Jesus will point to this several times during his public ministry.  In Luke 8:21, Jesus teaches, “My mother and my brothers are those who hear the word of God and do it.”  In Luke 11:28-29, a person in the crowd shouts out to Jesus, “Blessed is the womb that bore you, and the breasts that nursed you.”  In a culture where the worth of a mother is determined by the importance of her male children, the comment suggests Mary’s value rests on the greatness of her son.  Jesus’ response, like most of his teaching, is counter-cultural, “Blessed rather are those who hear God’s word and obey it!”  Jesus believes his mother is blessed because she is a faithful disciple.

Perhaps you are getting the idea Luke presents Mary as a person for us to emulate.  Each one of us has received a call and commission through baptism into the Christian faith and life.  Some of us have had this call fine-tuned and focused.  All of us try to live out our faith through the work we do and the relationships we foster.  As Mary will find, at times discipleship is difficult and demanding.  Still, our response of “let it be to me according to God’s word” is the only path to a life made rich with God’s blessing.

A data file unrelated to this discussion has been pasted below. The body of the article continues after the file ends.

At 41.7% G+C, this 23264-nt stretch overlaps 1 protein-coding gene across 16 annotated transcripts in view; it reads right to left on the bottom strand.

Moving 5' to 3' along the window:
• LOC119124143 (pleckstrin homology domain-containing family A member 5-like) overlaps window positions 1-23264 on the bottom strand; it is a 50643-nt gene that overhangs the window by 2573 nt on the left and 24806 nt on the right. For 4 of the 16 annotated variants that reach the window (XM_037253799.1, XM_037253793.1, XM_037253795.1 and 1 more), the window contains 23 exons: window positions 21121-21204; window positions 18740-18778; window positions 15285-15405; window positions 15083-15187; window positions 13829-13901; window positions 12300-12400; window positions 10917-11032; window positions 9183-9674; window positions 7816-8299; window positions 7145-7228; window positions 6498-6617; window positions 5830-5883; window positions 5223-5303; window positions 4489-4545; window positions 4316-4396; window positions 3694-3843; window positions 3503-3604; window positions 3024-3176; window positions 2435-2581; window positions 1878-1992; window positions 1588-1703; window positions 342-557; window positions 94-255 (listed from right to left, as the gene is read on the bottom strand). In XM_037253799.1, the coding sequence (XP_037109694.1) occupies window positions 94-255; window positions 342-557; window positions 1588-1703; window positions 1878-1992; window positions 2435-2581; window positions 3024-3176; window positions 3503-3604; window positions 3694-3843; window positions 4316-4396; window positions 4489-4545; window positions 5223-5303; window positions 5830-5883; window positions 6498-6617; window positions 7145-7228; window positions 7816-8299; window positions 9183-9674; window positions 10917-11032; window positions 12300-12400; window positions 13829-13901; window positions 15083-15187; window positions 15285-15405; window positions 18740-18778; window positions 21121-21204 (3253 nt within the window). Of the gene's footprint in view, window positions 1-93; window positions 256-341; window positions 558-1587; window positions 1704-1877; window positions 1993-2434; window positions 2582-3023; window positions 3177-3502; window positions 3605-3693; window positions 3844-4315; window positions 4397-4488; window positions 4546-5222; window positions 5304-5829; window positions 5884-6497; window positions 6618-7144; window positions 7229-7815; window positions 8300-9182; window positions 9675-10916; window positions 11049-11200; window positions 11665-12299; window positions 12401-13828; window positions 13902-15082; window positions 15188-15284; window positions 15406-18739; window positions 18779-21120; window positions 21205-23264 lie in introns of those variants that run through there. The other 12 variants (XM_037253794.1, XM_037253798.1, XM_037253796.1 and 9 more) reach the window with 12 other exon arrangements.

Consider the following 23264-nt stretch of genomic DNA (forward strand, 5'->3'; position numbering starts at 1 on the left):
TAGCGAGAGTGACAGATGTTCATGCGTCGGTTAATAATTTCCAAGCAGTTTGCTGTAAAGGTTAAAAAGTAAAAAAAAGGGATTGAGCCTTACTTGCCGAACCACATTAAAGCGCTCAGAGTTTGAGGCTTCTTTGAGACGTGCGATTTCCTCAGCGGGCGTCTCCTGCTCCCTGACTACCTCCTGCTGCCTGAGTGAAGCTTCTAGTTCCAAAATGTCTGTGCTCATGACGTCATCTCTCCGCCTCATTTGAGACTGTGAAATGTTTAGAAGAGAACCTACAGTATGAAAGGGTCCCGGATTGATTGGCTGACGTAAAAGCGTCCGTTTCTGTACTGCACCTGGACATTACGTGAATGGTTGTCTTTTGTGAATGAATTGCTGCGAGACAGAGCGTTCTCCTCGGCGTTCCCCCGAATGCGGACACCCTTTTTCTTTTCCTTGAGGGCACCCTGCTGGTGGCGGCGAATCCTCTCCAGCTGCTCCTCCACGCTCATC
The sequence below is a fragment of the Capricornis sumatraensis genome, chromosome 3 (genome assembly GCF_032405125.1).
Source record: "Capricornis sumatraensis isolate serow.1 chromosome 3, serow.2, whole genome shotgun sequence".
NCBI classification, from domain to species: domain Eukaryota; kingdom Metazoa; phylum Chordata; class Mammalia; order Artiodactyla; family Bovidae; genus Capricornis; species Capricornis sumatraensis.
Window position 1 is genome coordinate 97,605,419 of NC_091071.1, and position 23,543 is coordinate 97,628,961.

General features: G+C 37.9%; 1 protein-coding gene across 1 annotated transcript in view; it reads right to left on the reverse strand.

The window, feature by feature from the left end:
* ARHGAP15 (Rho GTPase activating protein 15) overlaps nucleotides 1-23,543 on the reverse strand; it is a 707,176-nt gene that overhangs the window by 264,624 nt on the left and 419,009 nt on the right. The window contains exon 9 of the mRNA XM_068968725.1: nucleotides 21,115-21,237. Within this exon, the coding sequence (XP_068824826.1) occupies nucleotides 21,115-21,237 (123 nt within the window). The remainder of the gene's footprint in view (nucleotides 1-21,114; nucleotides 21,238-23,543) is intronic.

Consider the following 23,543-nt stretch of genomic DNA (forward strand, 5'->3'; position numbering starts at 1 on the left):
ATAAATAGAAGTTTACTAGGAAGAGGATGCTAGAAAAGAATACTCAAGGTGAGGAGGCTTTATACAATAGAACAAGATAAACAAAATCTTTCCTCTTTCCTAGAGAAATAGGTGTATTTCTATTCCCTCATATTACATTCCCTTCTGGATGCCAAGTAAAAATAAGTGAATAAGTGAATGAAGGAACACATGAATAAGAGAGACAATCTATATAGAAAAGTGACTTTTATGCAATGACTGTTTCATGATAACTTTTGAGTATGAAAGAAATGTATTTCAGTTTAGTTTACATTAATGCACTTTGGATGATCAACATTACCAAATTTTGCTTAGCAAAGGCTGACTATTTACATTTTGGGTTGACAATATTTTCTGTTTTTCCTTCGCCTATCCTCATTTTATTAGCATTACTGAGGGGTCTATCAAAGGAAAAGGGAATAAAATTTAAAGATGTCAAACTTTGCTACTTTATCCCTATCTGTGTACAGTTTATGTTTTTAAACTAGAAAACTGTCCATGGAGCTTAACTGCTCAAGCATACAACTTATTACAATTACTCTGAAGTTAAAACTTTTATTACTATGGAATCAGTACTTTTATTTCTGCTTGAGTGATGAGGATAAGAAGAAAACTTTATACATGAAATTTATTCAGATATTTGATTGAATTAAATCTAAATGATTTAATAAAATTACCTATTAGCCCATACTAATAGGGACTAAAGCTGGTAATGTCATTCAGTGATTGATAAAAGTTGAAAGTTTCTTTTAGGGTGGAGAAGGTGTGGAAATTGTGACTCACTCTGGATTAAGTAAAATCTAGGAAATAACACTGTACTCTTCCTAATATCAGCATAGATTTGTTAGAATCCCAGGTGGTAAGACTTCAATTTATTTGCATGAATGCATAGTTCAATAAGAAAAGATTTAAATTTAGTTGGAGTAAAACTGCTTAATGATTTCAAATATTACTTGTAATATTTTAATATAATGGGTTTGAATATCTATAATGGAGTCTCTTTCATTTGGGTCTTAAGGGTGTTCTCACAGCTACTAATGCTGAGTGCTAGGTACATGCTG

Greg Manalli, a former insurance agent and the founder of the Fellowship of Life Church in England, says, “The dullness that overshadows a passive person is increased by the mounting number of times one doesn’t respond to the promptings of God.”  In other words, if you put your life on cruise control most likely you will end up restless and bored out of your mind.  But if you accept God’s call to follow, to obey, and to act, you are in for a thrill ride beyond imagining.  The Presbyterian minister John Ortberg says, “The decision to grow always involves a choice between risk and comfort.  This means that to be a follower of Jesus you must renounce comfort as the ultimate value of your life.”